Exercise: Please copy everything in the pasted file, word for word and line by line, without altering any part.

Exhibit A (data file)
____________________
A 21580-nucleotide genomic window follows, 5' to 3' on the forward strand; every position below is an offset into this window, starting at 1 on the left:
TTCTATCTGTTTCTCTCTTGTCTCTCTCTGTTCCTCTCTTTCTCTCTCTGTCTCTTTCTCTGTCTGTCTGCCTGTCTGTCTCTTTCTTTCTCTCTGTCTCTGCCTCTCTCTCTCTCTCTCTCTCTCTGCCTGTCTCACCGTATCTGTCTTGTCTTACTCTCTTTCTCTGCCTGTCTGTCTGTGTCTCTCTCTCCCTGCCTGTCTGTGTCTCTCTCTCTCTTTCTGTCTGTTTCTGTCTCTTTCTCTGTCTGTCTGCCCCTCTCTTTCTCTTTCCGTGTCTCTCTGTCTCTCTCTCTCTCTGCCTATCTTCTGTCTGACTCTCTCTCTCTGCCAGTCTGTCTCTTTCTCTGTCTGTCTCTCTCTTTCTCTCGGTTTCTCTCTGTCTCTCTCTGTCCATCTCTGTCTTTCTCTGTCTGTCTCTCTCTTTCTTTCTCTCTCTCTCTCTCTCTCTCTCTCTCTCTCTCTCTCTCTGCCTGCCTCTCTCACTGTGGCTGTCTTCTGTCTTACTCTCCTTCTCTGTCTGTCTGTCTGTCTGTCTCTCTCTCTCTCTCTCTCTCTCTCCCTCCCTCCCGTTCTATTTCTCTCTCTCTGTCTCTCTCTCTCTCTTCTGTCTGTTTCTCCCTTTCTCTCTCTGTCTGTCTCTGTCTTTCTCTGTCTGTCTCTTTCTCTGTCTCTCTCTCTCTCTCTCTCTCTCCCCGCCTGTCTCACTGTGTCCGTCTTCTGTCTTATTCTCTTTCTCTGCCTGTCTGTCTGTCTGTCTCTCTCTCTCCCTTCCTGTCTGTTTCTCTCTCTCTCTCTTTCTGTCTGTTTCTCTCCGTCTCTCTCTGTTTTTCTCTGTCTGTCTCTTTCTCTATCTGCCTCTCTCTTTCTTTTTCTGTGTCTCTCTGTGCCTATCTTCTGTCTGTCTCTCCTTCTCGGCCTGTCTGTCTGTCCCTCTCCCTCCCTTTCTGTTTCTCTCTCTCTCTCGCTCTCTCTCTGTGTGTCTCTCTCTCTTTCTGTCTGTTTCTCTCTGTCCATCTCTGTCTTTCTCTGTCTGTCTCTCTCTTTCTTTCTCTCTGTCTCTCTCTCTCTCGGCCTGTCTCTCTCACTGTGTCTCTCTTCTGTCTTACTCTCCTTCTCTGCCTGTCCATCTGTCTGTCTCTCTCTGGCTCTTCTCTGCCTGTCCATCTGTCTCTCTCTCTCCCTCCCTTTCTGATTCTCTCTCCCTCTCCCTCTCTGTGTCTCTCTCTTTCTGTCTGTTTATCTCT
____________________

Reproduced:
A 21580-nucleotide genomic window follows, 5' to 3' on the forward strand; every position below is an offset into this window, starting at 1 on the left:
TTCTATCTGTTTCTCTCTTGTCTCTCTCTGTTCCTCTCTTTCTCTCTCTGTCTCTTTCTCTGTCTGTCTGCCTGTCTGTCTCTTTCTTTCTCTCTGTCTCTGCCTCTCTCTCTCTCTCTCTCTCTCTGCCTGTCTCACCGTATCTGTCTTGTCTTACTCTCTTTCTCTGCCTGTCTGTCTGTGTCTCTCTCTCCCTGCCTGTCTGTGTCTCTCTCTCTCTTTCTGTCTGTTTCTGTCTCTTTCTCTGTCTGTCTGCCCCTCTCTTTCTCTTTCCGTGTCTCTCTGTCTCTCTCTCTCTCTGCCTATCTTCTGTCTGACTCTCTCTCTCTGCCAGTCTGTCTCTTTCTCTGTCTGTCTCTCTCTTTCTCTCGGTTTCTCTCTGTCTCTCTCTGTCCATCTCTGTCTTTCTCTGTCTGTCTCTCTCTTTCTTTCTCTCTCTCTCTCTCTCTCTCTCTCTCTCTCTCTCTCTCTGCCTGCCTCTCTCACTGTGGCTGTCTTCTGTCTTACTCTCCTTCTCTGTCTGTCTGTCTGTCTGTCTCTCTCTCTCTCTCTCTCTCTCTCCCTCCCTCCCGTTCTATTTCTCTCTCTCTGTCTCTCTCTCTCTCTTCTGTCTGTTTCTCCCTTTCTCTCTCTGTCTGTCTCTGTCTTTCTCTGTCTGTCTCTTTCTCTGTCTCTCTCTCTCTCTCTCTCTCTCCCCGCCTGTCTCACTGTGTCCGTCTTCTGTCTTATTCTCTTTCTCTGCCTGTCTGTCTGTCTGTCTCTCTCTCTCCCTTCCTGTCTGTTTCTCTCTCTCTCTCTTTCTGTCTGTTTCTCTCCGTCTCTCTCTGTTTTTCTCTGTCTGTCTCTTTCTCTATCTGCCTCTCTCTTTCTTTTTCTGTGTCTCTCTGTGCCTATCTTCTGTCTGTCTCTCCTTCTCGGCCTGTCTGTCTGTCCCTCTCCCTCCCTTTCTGTTTCTCTCTCTCTCTCGCTCTCTCTCTGTGTGTCTCTCTCTCTTTCTGTCTGTTTCTCTCTGTCCATCTCTGTCTTTCTCTGTCTGTCTCTCTCTTTCTTTCTCTCTGTCTCTCTCTCTCTCGGCCTGTCTCTCTCACTGTGTCTCTCTTCTGTCTTACTCTCCTTCTCTGCCTGTCCATCTGTCTGTCTCTCTCTGGCTCTTCTCTGCCTGTCCATCTGTCTCTCTCTCTCCCTCCCTTTCTGATTCTCTCTCCCTCTCCCTCTCTGTGTCTCTCTCTTTCTGTCTGTTTATCTCT